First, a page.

Historically my interest has been with the the GN three phase system and the late 50s/early 60s end time period and so that’s what I’ll be flogging at first. More recently I’ve been dabbling in outdoor 1:50 and 1:32 and have printed off shells for some of the Skagit River Railway electric locos in N scale but unless someone shows interest in that, I think that those tiny prototypes are best left to better, heavier and much more costly manufacturing techniques in proper materials. Resin printing is a cost effective way to get a decent Z, N or TT scale model shell of a wooden boxcar, caboose, or a larger boxcab for that matter, but there are limitations to the process that demand better.
I got asked to finish up a backdrop recently and so I dragged out the dollar store paints to see if I might be up to the task. Given how little I paint and how bad I am I decided to use one of those rough and cheap 24″ panels that Opus sells. That way, if I am too awful, I won’t waste any time prepping.
More or less blocked out.
As it turns out, I am pretty awful but likely/hopefully still up to the task. I think with continued practice my draftsmanship will return somewhat and then I’ll just be fighting the acrylic. I draw very infrequently and almost never paint anymore but even at that I can tell that I should be using better materials for the finished job. Dollar store stuff is very inconsistent and in general a bad move when you don’t know what the next move should be. With decent materials you don’t get the haywire colour-shifting as the paint dries and there is some semblance of opacity.* The way it looked wet versus dry meant I spent a lot of time repainting things and still ending up in no man’s land. It is kind of like drawing with an HB pencil. Someone with skill can do it – someone without can’t. I’m no Helnwein.
The image I worked from was taken near Wenatchee, WA, around the east end of Appleyard, so not too far from where the second sub ends. I chose the scene because it is similar in form and colour to the area I’d be working on at the other layout but I also wanted see what it would be like with a little omaha orange mixed in. Even with just a shell I think the colour combo is quite nice. Makes me think of the Wenatchee-Oroville or Mansfield branches.
*Even good acrylics colour-shift and are somewhat translucent – just not anywhere near to the degree being discussed here.
A bit of felt enhanced with yarn, paint, sawdust, jute and ground foam. Wet matte medium also features prominently.
I had a sprawling bit on using felt as a grassy material but I’m not sure I agree with all of what I wrote when I was putting the piece together. It’s been a while. The main take away is that felt is cheap. The material can also be teased up to represent leafy plants layered and nested along the fast growing right of way.
EDIT: This is an old, unpublished post that has sat around for a number of years.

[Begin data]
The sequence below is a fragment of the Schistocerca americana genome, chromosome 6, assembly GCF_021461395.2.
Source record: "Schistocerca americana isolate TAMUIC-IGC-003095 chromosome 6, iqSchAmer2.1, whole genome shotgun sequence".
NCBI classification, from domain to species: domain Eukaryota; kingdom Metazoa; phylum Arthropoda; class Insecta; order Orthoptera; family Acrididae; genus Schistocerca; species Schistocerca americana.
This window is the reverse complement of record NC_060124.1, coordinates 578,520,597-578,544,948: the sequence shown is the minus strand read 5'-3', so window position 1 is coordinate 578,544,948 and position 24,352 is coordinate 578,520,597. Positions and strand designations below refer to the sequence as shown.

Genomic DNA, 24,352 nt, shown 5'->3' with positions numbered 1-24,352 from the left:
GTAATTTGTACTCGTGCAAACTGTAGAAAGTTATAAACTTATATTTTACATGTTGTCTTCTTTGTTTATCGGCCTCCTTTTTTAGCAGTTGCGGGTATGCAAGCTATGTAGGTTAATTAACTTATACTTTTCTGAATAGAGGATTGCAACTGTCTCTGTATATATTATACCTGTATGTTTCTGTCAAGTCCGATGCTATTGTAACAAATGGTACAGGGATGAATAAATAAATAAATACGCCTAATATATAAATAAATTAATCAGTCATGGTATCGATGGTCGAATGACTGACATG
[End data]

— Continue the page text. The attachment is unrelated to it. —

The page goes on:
So our local train show came and went. I didn’t participate much, just fun Friday ops at Coquihalla man’s KVR http://kettlevalleymodelrailway.blogspot.ca/ where I held down the Brookmere operator’s position and then two hours at the Craftsman’s Corner to close out the weekend. I’ve always loved the idea of live modelling on the floor of a general hobby show and petitioned the committee I was on to take up the idea but since we we’re pretty bare bones at the end and I was already tied up with BC RPM the task was left to the late Jim Peters to formally set up an informal schedule of modellers for a table on the main floor of the Cameron Rec Centre.
This year, with Jim’s passing, Doug Hicks organized us into formation. For my part I went with an old standby and showed folks how to make leaves and forest floor from sifted sawdust and paint. In the hours before the show while I was going through my boxes of supplies I came across some conifers sunk in Styrofoam at the bottom of a box. This is one of the more garish ones that I left home:
Crappy little tree. Too green, needs some trimming but about the right shape for a 20 footer with lots of exposure.
By itself the colour isn’t too distracting. The shape is decent for a young tree with plenty of exposure but there is still some trimming to go. I was aiming for something small and hemlockish that had grown along the cut line beside the tracks. Dunno how successfully- but it satisfied some other criteria – hence the post. Much of the Great Northern mailine through the Cascades was realigned during 1927-29 and again in the early 1960’s so the trees tended to be quite small in the era I’ve chosen and these 1 – 2.5 inchers are necessary in great quantities with plausible anatomy.
Fortunately they are quite easy to make. All you need is wire, yarn, spray adhesive, something to flock with and (spray) paint.
The yarn I used is some synthetic stuff sold by Phentex at Michael’s. I believe it is intended for slippers. It happened to be brown and stays fairly straight when you unwind it. I have a tree winder but these armatures were twisted between a vise and a pair of pliers. For more substantial specimens a layer of tape can be added to hold the lower fibers in place during winding but that adds too much bulk to small trunks. Loose fibers are applied to the top of the trunk with super glue and left to dry. Once dry you can thin things out with a small pair of scissors and start the branch forming process. Once painted the desired shade they stiffen up a bit and further refining can be done right through the flocking process. The little paper thimble is used to shield the tree top from excess spray adhesive or hairspray. Without some care the tops can become matted and lose the delicate features that make the tree airy. I tend to mange my scenery colour by airbrushing with fluid acrylics, shooting down from the top in most cases.
The armature stage goes pretty quickly, especially with a winder or lockwire pliers. Total finished time depends on what you want and how skilled you are at getting it. Nothing new there. In the finished state they’re suitable along a cut line and don’t distract too much from larger, more prominent trees with twisted loop branches.